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NCJ Number: 72546 Find in a Library
Title: Medicopsychosocial Syndrome of Polygonosomies (xxx, xxy, xyy Syndromes, etc)
Journal: Encephale  Volume:2  Issue:4  Dated:(1976)  Pages:305-315
Author(s): M Benezech; M Bourgeois
Date Published: 1976
Page Count: 11
Format: Article
Language: French
Country: France
Annotation: The medicopsychosocial syndrome of polygonosomies, the relationship between polygonosomy and environment, and medicolegal problems posed in research on dysgonosomies are described.
Abstract: Characteristics attributed to carriers of various sex chromosome anomalies are tallness; reduction in the number of papillary crests and increase in the number of arches on fingertips; an inclination to mental disorders of various types, mental retardation, personality disturbances, criminal behavior; and minimal brain dysfunction. Many of the individuals with gonosomic anomalies come from the disadvantaged classes, broken homes, or homes with one parent missing. The sex chromosome abnormality would seem to predispose individuals to criminal activity only in the presence of adverse circumstances. One cannot, however, label a particular chromosome abnormality such as XYY, one which condemns individuals to criminal careers. The relative advantages and disadvantages of diagnosing such abnormalities by amniocentesis prior to birth must be weighed carefully. On one hand, an individual with abnormal chromosomes may be a potential danger to the public throughout his life, requiring constant surveillance. On the other, such an individual could become a scapegoat for society. As no treatment exists for such abnormalies, parents' knowledge of a child's abnormal condition might affect their attitude toward the child and contribute to his developmental difficulties. Medicolegal experts must consider how early diagnosis affects the rights of individuals and the interests of society and what will happen if individual and societal interests conflict. Tables and a 53-item bibliography are supplied. --in French.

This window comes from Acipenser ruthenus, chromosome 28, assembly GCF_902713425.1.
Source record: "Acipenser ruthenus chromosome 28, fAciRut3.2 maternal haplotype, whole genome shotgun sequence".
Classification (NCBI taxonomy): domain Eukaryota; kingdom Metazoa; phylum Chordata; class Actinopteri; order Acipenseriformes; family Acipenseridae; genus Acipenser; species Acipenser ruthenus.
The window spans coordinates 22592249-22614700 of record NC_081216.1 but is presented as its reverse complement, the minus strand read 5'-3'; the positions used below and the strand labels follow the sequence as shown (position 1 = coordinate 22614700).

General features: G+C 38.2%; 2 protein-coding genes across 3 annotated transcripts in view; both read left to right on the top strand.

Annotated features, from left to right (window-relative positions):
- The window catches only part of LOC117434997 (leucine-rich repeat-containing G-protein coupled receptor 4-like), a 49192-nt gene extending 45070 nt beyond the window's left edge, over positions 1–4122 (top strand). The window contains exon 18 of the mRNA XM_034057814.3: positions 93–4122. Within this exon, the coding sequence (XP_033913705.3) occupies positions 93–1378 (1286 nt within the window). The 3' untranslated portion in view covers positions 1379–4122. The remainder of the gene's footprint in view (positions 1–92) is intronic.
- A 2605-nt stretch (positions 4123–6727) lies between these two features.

Index Term(s): Chromosomal abnormalities; Genetic influences on behavior; Medicolegal considerations; Mental disorders; Nonbehavioral correlates of crime
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